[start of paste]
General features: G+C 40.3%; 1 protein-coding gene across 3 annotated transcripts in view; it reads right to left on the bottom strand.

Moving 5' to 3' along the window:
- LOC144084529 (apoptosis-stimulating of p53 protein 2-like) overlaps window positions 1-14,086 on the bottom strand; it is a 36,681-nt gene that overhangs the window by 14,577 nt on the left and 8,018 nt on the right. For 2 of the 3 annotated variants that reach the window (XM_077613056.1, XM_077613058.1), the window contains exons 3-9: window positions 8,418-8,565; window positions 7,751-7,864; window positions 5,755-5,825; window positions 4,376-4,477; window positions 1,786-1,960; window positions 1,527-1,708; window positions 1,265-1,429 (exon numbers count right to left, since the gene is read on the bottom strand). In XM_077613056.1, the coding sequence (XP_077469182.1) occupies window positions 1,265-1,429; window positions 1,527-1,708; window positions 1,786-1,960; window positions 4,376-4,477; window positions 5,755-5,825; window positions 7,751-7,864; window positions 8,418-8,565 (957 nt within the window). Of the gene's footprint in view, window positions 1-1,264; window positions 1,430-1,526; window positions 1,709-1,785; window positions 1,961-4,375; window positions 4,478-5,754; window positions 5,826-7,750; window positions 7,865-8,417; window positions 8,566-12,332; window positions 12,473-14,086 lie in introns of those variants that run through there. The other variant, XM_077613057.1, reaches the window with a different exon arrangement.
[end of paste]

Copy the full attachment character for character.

General features: G+C 40.3%; 1 protein-coding gene across 3 annotated transcripts in view; it reads right to left on the bottom strand.

Moving 5' to 3' along the window:
- LOC144084529 (apoptosis-stimulating of p53 protein 2-like) overlaps window positions 1-14,086 on the bottom strand; it is a 36,681-nt gene that overhangs the window by 14,577 nt on the left and 8,018 nt on the right. For 2 of the 3 annotated variants that reach the window (XM_077613056.1, XM_077613058.1), the window contains exons 3-9: window positions 8,418-8,565; window positions 7,751-7,864; window positions 5,755-5,825; window positions 4,376-4,477; window positions 1,786-1,960; window positions 1,527-1,708; window positions 1,265-1,429 (exon numbers count right to left, since the gene is read on the bottom strand). In XM_077613056.1, the coding sequence (XP_077469182.1) occupies window positions 1,265-1,429; window positions 1,527-1,708; window positions 1,786-1,960; window positions 4,376-4,477; window positions 5,755-5,825; window positions 7,751-7,864; window positions 8,418-8,565 (957 nt within the window). Of the gene's footprint in view, window positions 1-1,264; window positions 1,430-1,526; window positions 1,709-1,785; window positions 1,961-4,375; window positions 4,478-5,754; window positions 5,826-7,750; window positions 7,865-8,417; window positions 8,566-12,332; window positions 12,473-14,086 lie in introns of those variants that run through there. The other variant, XM_077613057.1, reaches the window with a different exon arrangement.